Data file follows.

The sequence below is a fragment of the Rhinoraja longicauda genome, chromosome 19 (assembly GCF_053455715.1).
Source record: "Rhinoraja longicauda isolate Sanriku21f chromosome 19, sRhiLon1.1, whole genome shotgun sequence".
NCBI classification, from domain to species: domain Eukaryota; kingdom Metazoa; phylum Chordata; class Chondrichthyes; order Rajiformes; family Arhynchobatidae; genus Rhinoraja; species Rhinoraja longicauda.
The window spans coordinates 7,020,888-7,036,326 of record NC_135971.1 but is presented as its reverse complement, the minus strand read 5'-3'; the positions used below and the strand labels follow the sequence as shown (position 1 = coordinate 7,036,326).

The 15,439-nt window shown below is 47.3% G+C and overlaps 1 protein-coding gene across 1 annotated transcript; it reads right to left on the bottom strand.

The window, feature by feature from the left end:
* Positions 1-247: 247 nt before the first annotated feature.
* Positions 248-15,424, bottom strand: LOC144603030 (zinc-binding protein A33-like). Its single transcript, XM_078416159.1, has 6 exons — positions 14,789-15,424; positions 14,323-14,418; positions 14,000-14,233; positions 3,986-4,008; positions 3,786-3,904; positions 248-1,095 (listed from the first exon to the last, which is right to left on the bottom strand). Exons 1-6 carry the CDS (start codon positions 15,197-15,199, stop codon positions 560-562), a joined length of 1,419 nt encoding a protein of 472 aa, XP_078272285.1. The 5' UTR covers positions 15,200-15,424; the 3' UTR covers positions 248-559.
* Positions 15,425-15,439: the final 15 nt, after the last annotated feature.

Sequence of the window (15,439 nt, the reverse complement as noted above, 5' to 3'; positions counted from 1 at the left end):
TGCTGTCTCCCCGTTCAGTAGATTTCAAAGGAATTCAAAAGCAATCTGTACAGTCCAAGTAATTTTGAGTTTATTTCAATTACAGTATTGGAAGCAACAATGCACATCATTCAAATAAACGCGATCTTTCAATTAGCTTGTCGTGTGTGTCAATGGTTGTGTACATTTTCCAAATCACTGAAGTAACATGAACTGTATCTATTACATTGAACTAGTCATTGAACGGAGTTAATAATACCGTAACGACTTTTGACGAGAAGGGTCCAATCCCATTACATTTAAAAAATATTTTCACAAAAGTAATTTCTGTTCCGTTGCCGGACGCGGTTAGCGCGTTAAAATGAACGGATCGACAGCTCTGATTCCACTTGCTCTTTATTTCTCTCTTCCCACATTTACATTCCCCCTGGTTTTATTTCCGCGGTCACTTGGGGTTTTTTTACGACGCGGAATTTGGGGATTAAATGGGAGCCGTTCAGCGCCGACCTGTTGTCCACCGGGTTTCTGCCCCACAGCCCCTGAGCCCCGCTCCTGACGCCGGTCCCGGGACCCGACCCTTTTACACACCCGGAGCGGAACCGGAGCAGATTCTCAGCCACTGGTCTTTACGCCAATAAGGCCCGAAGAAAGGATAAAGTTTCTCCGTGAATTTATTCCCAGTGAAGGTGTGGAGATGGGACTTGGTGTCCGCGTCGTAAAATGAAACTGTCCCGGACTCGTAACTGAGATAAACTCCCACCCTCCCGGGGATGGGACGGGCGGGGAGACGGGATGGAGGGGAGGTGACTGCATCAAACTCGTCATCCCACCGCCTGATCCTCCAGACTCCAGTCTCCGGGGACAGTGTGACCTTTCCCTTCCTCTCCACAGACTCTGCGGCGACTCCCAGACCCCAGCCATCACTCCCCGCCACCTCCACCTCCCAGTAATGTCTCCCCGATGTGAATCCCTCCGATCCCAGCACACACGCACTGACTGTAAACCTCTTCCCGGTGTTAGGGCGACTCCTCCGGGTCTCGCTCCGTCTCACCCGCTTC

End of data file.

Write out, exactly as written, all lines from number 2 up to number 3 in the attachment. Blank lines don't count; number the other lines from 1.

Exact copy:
Source record: "Rhinoraja longicauda isolate Sanriku21f chromosome 19, sRhiLon1.1, whole genome shotgun sequence".
NCBI classification, from domain to species: domain Eukaryota; kingdom Metazoa; phylum Chordata; class Chondrichthyes; order Rajiformes; family Arhynchobatidae; genus Rhinoraja; species Rhinoraja longicauda.